The EC has proposed radical reforms that could force the largest accounting firms in Europe to break up their audit businesses from advisory and tax. If such a proposal were to pass into law, it could threaten the existence of the four major brands – PwC, Deloitte, Ernst & Young and KPMG – although intensive lobbying from the ‘Big Four’ should derail this idea.

Nevertheless, auditors of all sizes could make their lives a whole lot easier if they ditched the sales culture and focussed on ensuring their clients accounts are in check, rather than worrying about their own.

Arvind Hickman is the editor of the International Accounting Bulletin.

Photograph: Getty Images

Arvind Hickman is the editor of the International Accounting Bulletin.

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Labour's establishment suspects a Momentum conspiracy - they're right

Bernie Sanders-style organisers are determined to rewire the party's machine.  

If you wanted to understand the basic dynamics of this year’s Labour leadership contest, Brighton and Hove District Labour Party is a good microcosm. On Saturday 9 July, a day before Angela Eagle was to announce her leadership bid, hundreds of members flooded into its AGM. Despite the room having a capacity of over 250, the meeting had to be held in three batches, with members forming an orderly queue. The result of the massive turnout was clear in political terms – pro-Corbyn candidates won every position on the local executive committee.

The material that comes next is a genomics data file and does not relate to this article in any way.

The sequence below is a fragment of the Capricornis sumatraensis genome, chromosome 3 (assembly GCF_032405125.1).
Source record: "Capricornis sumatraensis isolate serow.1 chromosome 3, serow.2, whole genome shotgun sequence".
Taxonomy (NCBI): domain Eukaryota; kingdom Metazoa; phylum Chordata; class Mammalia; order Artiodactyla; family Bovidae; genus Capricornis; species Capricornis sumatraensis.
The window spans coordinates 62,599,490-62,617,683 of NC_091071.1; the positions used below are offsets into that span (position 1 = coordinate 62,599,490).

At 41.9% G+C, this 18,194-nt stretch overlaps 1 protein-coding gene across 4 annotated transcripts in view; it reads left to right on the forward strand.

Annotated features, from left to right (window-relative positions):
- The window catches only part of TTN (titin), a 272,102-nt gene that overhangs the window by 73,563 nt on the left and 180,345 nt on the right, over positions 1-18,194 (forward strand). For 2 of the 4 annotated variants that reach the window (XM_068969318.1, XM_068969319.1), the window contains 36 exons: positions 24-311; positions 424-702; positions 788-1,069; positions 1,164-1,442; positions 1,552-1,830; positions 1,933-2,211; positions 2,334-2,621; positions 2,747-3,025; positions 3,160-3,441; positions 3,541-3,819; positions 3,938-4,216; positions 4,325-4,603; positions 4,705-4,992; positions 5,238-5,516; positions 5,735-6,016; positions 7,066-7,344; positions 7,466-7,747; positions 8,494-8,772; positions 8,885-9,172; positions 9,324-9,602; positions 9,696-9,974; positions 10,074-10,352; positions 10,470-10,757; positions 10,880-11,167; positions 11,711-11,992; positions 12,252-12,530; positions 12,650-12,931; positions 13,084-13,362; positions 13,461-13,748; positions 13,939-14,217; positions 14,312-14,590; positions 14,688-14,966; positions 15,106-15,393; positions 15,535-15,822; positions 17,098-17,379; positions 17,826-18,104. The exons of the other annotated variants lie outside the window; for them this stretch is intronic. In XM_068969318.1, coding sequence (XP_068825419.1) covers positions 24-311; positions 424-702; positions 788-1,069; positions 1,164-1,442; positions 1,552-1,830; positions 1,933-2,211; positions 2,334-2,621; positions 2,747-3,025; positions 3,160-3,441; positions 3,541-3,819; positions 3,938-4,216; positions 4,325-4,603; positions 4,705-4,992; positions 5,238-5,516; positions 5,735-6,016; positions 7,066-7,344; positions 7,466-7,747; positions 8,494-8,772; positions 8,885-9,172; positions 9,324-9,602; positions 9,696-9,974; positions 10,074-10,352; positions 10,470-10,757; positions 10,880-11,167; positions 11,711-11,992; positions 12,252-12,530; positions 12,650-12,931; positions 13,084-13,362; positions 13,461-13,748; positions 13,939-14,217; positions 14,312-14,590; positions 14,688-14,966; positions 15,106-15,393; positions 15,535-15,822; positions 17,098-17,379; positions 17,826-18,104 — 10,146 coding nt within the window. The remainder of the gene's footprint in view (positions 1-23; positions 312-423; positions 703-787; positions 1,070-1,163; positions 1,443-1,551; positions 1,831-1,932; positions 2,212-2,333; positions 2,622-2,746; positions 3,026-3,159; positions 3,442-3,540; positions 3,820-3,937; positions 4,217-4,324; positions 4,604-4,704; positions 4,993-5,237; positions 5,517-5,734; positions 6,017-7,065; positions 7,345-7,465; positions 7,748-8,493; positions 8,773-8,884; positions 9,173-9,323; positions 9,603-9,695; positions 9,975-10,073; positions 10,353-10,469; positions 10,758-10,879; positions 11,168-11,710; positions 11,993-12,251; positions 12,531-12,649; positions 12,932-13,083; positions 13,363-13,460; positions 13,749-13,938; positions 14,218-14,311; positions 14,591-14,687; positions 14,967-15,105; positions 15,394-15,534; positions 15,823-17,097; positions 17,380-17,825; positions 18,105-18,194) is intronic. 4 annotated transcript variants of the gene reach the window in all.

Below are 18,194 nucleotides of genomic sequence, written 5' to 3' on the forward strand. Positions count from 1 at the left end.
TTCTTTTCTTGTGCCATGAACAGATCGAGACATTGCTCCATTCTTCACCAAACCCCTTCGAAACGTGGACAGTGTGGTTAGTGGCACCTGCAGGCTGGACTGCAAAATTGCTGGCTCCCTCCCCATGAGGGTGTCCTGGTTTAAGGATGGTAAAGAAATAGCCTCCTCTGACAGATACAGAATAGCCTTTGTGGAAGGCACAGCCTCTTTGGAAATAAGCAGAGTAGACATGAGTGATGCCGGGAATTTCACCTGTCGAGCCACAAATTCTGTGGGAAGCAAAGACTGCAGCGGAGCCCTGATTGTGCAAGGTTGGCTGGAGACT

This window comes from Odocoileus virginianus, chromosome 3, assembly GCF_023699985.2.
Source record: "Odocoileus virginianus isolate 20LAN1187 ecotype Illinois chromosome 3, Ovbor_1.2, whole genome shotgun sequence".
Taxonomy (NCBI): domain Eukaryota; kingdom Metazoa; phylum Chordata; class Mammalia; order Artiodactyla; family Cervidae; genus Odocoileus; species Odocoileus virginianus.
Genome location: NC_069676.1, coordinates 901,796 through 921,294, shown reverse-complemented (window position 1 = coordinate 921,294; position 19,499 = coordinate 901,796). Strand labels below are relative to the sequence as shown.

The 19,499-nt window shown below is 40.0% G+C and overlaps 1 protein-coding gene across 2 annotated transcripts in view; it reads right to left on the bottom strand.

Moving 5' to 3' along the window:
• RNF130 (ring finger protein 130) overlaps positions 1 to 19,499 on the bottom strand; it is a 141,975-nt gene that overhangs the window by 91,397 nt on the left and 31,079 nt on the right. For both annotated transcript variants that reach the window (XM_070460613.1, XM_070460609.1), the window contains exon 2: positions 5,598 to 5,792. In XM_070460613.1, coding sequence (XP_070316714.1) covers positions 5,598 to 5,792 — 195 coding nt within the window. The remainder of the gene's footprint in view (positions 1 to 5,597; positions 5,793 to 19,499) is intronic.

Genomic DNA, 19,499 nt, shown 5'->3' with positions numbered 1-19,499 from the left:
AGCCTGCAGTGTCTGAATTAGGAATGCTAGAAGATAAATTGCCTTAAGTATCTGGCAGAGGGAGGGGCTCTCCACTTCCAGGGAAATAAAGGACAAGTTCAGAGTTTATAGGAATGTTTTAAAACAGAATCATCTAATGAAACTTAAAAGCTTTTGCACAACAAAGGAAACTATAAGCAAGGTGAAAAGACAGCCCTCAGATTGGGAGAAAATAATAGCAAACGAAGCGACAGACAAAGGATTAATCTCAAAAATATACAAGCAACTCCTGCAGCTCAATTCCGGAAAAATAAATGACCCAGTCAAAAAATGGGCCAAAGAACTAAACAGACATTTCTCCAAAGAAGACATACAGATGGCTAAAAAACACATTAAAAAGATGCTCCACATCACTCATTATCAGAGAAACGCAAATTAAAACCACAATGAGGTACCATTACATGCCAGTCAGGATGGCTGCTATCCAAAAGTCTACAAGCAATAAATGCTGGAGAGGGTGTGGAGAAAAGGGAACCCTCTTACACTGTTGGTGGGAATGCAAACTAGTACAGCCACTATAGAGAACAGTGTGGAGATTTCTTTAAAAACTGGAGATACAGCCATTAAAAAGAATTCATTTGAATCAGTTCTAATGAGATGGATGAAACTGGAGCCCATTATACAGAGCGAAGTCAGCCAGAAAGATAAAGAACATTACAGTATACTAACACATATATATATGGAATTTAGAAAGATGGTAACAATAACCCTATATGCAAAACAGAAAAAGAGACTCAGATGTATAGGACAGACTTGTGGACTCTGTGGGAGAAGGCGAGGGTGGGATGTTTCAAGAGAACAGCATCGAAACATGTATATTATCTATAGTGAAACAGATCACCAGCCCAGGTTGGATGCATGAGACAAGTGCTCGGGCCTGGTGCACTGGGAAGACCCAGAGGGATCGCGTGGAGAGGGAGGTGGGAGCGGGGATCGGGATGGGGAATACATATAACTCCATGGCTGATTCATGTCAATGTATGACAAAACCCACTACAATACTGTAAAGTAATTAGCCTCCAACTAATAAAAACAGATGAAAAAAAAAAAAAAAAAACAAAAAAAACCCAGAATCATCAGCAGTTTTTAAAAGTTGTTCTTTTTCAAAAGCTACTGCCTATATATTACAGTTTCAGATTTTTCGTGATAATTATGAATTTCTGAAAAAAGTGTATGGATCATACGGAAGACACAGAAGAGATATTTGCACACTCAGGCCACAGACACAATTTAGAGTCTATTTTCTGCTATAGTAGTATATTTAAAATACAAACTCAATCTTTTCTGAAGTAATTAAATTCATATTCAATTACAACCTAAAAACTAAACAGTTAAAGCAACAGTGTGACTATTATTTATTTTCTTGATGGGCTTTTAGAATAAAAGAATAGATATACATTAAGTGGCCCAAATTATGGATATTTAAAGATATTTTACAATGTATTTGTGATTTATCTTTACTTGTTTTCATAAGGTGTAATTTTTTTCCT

Many in the room hailed the turnout and the result. But others claimed that some in the crowd had engaged in abuse and harassment.The national party decided that, rather than first investigate individuals, it would suspend Brighton and Hove. Add this to the national ban on local meetings and events during the leadership election, and it is easy to see why Labour seems to have an uneasy relationship with mass politics. To put it a less neutral way, the party machine is in a state of open warfare against Corbyn and his supporters.

Brighton and Hove illustrates how local activists have continued to organise – in an even more innovative and effective way than before. On Thursday 21 July, the week following the CLP’s suspension, the local Momentum group organised a mass meeting. More than 200 people showed up, with the mood defiant and pumped up.  Rather than listen to speeches, the room then became a road test for a new "campaign meetup", a more modestly titled version of the "barnstorms" used by the Bernie Sanders campaign. Activists broke up into small groups to discuss the strategy of the campaign and then even smaller groups to organise action on a very local level. By the end of the night, 20 phonebanking sessions had been planned at a branch level over the following week.